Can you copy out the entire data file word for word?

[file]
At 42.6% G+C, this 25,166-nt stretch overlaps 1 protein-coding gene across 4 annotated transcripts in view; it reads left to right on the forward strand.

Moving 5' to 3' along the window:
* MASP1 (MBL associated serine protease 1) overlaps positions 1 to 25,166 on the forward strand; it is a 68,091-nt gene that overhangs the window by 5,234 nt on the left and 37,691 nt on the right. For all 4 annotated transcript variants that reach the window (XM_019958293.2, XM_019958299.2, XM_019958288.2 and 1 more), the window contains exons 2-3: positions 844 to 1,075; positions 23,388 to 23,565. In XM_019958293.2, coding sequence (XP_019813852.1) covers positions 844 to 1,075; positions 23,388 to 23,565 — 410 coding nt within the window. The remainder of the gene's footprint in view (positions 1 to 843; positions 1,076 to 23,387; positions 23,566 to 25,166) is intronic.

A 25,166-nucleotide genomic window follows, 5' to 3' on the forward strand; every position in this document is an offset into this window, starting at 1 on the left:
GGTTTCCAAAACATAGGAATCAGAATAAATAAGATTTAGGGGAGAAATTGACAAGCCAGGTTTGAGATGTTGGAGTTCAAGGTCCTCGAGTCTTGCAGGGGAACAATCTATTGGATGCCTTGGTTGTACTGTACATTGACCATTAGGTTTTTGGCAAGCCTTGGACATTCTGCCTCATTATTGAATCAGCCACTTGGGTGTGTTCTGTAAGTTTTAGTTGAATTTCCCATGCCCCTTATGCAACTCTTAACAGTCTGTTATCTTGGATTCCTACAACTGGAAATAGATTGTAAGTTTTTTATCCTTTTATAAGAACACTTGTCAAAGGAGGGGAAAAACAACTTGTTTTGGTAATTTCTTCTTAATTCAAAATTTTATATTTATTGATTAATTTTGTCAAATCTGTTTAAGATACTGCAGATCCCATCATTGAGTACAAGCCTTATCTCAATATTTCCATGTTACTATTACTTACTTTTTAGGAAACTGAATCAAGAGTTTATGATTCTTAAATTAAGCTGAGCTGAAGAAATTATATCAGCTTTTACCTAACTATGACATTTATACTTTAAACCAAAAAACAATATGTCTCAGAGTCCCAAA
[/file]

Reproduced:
At 42.6% G+C, this 25,166-nt stretch overlaps 1 protein-coding gene across 4 annotated transcripts in view; it reads left to right on the forward strand.

Moving 5' to 3' along the window:
* MASP1 (MBL associated serine protease 1) overlaps positions 1 to 25,166 on the forward strand; it is a 68,091-nt gene that overhangs the window by 5,234 nt on the left and 37,691 nt on the right. For all 4 annotated transcript variants that reach the window (XM_019958293.2, XM_019958299.2, XM_019958288.2 and 1 more), the window contains exons 2-3: positions 844 to 1,075; positions 23,388 to 23,565. In XM_019958293.2, coding sequence (XP_019813852.1) covers positions 844 to 1,075; positions 23,388 to 23,565 — 410 coding nt within the window. The remainder of the gene's footprint in view (positions 1 to 843; positions 1,076 to 23,387; positions 23,566 to 25,166) is intronic.

A 25,166-nucleotide genomic window follows, 5' to 3' on the forward strand; every position in this document is an offset into this window, starting at 1 on the left:
GGTTTCCAAAACATAGGAATCAGAATAAATAAGATTTAGGGGAGAAATTGACAAGCCAGGTTTGAGATGTTGGAGTTCAAGGTCCTCGAGTCTTGCAGGGGAACAATCTATTGGATGCCTTGGTTGTACTGTACATTGACCATTAGGTTTTTGGCAAGCCTTGGACATTCTGCCTCATTATTGAATCAGCCACTTGGGTGTGTTCTGTAAGTTTTAGTTGAATTTCCCATGCCCCTTATGCAACTCTTAACAGTCTGTTATCTTGGATTCCTACAACTGGAAATAGATTGTAAGTTTTTTATCCTTTTATAAGAACACTTGTCAAAGGAGGGGAAAAACAACTTGTTTTGGTAATTTCTTCTTAATTCAAAATTTTATATTTATTGATTAATTTTGTCAAATCTGTTTAAGATACTGCAGATCCCATCATTGAGTACAAGCCTTATCTCAATATTTCCATGTTACTATTACTTACTTTTTAGGAAACTGAATCAAGAGTTTATGATTCTTAAATTAAGCTGAGCTGAAGAAATTATATCAGCTTTTACCTAACTATGACATTTATACTTTAAACCAAAAAACAATATGTCTCAGAGTCCCAAA